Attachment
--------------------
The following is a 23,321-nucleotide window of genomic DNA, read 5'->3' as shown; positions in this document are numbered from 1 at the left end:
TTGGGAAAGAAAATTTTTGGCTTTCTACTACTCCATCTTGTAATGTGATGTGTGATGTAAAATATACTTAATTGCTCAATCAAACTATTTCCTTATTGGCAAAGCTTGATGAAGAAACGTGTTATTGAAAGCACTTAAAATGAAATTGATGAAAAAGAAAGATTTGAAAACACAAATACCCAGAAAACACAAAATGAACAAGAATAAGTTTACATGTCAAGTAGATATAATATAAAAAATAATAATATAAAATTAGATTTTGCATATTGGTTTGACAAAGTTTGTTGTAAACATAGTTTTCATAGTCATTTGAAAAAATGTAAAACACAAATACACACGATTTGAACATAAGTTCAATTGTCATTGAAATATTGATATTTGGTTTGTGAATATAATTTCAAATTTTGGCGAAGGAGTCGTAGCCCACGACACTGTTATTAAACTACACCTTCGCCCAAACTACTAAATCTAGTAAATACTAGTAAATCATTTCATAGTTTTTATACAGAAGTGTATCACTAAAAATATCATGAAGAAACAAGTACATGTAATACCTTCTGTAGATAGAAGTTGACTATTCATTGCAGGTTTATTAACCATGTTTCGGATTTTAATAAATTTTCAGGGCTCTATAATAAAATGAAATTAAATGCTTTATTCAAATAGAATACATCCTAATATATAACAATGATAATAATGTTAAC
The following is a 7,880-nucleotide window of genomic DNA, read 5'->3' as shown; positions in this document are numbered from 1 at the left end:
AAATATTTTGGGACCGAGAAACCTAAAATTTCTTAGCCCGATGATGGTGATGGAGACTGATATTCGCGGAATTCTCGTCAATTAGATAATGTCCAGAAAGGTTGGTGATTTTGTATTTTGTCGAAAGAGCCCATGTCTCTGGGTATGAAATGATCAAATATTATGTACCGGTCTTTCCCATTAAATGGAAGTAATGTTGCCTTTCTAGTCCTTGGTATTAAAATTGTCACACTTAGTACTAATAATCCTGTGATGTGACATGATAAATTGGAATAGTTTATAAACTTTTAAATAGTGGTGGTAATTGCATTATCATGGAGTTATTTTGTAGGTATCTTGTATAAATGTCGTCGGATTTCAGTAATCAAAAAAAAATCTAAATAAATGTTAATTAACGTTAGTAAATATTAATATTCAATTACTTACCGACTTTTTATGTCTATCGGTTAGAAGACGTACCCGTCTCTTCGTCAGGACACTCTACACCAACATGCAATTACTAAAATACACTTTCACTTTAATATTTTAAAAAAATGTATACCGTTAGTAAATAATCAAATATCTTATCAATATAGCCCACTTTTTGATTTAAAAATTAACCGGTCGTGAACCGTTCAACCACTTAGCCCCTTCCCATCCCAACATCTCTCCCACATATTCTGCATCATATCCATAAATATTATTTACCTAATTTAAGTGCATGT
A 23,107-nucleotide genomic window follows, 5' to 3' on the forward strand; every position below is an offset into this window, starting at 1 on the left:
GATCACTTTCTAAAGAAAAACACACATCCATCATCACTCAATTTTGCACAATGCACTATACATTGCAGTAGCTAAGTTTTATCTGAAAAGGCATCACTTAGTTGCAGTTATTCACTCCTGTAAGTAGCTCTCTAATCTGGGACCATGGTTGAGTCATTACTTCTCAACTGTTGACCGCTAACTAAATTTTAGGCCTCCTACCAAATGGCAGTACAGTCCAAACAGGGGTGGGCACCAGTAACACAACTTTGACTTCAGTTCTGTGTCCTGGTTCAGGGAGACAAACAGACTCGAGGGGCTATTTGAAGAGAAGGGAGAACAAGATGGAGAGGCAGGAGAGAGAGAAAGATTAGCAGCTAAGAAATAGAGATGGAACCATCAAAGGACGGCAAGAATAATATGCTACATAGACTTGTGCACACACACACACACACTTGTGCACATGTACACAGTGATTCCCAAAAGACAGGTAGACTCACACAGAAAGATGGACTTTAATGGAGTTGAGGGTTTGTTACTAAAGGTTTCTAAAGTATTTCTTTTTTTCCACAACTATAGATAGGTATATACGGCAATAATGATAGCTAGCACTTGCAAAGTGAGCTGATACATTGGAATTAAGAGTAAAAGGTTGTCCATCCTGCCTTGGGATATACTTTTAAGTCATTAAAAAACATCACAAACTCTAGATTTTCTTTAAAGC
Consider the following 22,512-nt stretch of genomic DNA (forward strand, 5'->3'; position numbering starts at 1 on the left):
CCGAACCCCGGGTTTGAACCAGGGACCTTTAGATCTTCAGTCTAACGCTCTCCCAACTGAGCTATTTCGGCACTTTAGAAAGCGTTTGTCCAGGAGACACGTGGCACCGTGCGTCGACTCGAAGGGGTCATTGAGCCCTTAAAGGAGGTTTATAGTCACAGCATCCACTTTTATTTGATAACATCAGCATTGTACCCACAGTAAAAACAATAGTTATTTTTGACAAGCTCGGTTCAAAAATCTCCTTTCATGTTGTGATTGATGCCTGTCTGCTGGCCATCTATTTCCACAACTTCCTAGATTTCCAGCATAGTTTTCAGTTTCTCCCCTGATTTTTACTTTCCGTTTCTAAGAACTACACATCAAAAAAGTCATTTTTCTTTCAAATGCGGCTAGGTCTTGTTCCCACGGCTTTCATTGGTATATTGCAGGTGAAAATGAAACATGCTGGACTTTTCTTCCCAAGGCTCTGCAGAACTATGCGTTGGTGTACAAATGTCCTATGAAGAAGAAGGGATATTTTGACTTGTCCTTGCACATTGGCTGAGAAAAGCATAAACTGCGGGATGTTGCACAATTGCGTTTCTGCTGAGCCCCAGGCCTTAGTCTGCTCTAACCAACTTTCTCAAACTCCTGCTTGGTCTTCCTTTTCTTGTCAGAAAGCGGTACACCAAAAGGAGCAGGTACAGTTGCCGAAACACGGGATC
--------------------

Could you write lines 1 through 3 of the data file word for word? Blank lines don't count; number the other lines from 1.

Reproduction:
The following is a 23,321-nucleotide window of genomic DNA, read 5'->3' as shown; positions in this document are numbered from 1 at the left end:
TTGGGAAAGAAAATTTTTGGCTTTCTACTACTCCATCTTGTAATGTGATGTGTGATGTAAAATATACTTAATTGCTCAATCAAACTATTTCCTTATTGGCAAAGCTTGATGAAGAAACGTGTTATTGAAAGCACTTAAAATGAAATTGATGAAAAAGAAAGATTTGAAAACACAAATACCCAGAAAACACAAAATGAACAAGAATAAGTTTACATGTCAAGTAGATATAATATAAAAAATAATAATATAAAATTAGATTTTGCATATTGGTTTGACAAAGTTTGTTGTAAACATAGTTTTCATAGTCATTTGAAAAAATGTAAAACACAAATACACACGATTTGAACATAAGTTCAATTGTCATTGAAATATTGATATTTGGTTTGTGAATATAATTTCAAATTTTGGCGAAGGAGTCGTAGCCCACGACACTGTTATTAAACTACACCTTCGCCCAAACTACTAAATCTAGTAAATACTAGTAAATCATTTCATAGTTTTTATACAGAAGTGTATCACTAAAAATATCATGAAGAAACAAGTACATGTAATACCTTCTGTAGATAGAAGTTGACTATTCATTGCAGGTTTATTAACCATGTTTCGGATTTTAATAAATTTTCAGGGCTCTATAATAAAATGAAATTAAATGCTTTATTCAAATAGAATACATCCTAATATATAACAATGATAATAATGTTAAC
The following is a 7,880-nucleotide window of genomic DNA, read 5'->3' as shown; positions in this document are numbered from 1 at the left end: